Act No. 19/1966, on the Right of Ownership and Use of Real Property, as subsequently amended, addresses in some detail the authorisation to obtain a right to ownership and use of real property in Iceland. In accordance with Sub-paragraph 4 of the first paragraph of Article 1 of the Act, a company in which none of the members bear unlimited liability for the company's or institution's debts is not permitted to obtain a right to ownership or the use of real property in this country unless the company or institution has its domicile and venue in Iceland and all of its directors are Icelandic citizens or have been continuously domiciled in Iceland for at least five years. As regards joint-stock companies, 4/5 of the share capital shall be owned by Icelandic citizens, and Icelandic citizens shall exercise the majority of the votes at shareholder meetings. This entails more particularly, in the event of a request for a joint-stock company to be allowed to obtain real property in this country, when this company does not fall under the exception provisions of Sub-paragraph 1 or Sub-paragraph 2 of the fourth paragraph of Article 1 of Act No. 19/1966, that the company must fulfil the following four requirements of the Act for this to be able to occur:
1. The company or institution shall have its domicile and venue in Iceland.
2. All of the company directors shall be Icelandic citizens or have been domiciled in Iceland for at least five years.
3. Of the company share capital, 4/5 shall be owned by Icelandic citizens.
4. Icelandic citizens shall exercise the majority of the votes at shareholder meetings.
According to Sub-paragraph 2 of the second paragraph of Article 1 of Act No. 19/1966, the Minister of the Interior, as indicated above, may grant permission to deviate from the conditions of the first paragraph of Article 1 of the Act if other reasons are considered to apply. This involves an exemption provision which, according to general rules of legal interpretation, must be understood narrowly. The Ministry finds it important when applying this exemption provision to note the aim of Act No. 19/1966 and its predecessor of the same name, Act No. 63/1919, and a study of the interpretative documents leads to the conclusion that limitations were considered necessary on foreigners obtaining rights over Icelandic real estate, so as to defend the country's independence or sovereignty as well as the possibility for Icelanders themselves to enjoy the profits from their resources.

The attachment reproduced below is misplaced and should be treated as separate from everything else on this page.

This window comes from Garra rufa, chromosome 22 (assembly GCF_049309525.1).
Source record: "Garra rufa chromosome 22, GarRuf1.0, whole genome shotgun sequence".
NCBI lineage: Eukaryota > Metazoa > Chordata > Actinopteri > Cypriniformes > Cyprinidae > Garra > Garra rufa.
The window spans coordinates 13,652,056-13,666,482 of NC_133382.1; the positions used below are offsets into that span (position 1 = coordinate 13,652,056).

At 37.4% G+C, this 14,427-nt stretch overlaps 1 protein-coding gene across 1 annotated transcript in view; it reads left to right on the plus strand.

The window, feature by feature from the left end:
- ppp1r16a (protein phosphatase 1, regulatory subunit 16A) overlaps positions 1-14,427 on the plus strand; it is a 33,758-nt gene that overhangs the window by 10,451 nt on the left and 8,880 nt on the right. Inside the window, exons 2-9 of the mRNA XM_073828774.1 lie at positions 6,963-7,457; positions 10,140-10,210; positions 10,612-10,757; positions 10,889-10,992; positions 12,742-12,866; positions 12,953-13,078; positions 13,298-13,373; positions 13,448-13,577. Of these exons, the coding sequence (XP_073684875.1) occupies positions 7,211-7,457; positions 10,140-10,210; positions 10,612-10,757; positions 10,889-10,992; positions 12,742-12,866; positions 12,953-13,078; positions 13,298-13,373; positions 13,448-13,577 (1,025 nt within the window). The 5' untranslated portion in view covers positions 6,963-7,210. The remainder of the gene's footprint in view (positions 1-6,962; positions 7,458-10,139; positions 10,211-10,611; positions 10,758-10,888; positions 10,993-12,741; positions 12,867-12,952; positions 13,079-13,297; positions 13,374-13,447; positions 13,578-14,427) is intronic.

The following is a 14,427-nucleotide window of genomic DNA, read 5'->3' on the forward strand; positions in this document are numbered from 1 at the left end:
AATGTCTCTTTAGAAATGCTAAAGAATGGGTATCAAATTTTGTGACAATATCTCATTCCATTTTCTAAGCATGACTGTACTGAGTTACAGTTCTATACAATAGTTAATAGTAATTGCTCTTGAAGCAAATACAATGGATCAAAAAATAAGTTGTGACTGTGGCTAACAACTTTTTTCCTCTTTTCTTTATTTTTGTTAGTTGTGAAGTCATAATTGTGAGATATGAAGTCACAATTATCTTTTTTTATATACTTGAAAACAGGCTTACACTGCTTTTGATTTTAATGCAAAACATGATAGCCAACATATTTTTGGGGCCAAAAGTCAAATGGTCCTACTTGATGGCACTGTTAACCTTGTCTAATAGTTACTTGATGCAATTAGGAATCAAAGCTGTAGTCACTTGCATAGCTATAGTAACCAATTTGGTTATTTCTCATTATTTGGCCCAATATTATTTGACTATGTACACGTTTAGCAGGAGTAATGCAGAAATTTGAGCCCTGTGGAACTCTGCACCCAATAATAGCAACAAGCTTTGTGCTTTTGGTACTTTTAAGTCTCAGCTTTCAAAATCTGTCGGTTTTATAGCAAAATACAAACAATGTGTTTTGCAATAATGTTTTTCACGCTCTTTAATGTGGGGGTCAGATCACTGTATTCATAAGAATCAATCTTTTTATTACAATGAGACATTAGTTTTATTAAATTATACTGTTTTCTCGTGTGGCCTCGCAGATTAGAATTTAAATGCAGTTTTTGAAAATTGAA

In the opinion of the Ministry, it is impossible to ignore how large an area of land, i.e. 30,639 hectares, is involved in the purchasing plans of the company, and there is no precedent for such a large area of Icelandic land to have been placed under foreign control. The Ministry finds it incompatible with the purpose and aim of Act No. 19/1966 that the Minister grant permission to deviate from the requirements of the first paragraph of Article 1 of the Act when such a large area is in question.
One must also keep in mind that the provision establishes strict requirements for joint-stock companies to be allowed to obtain a right to ownership or to the use of Icelandic real property, and the company under discussion clearly does not fulfil any of these requirements. Thus the Ministry believes the circumstances of this case to be such that granting permission for an exemption from the Act would deviate so far from the general principle stated in the first paragraph of Article 1 that doing so would be indefensible.
The conclusion of the Ministry is that it finds no reason for the Minister of the Interior to grant the Beijing Zhongkun Investment Group permission to deviate from the requirements of Sub-paragraph 4 of the first paragraph of Article 1 of the Act and to purchase a 72.19% share in the undivided overall estate of Grímsstaðir á Fjöllum. Therefore, the company's request to this end is refused.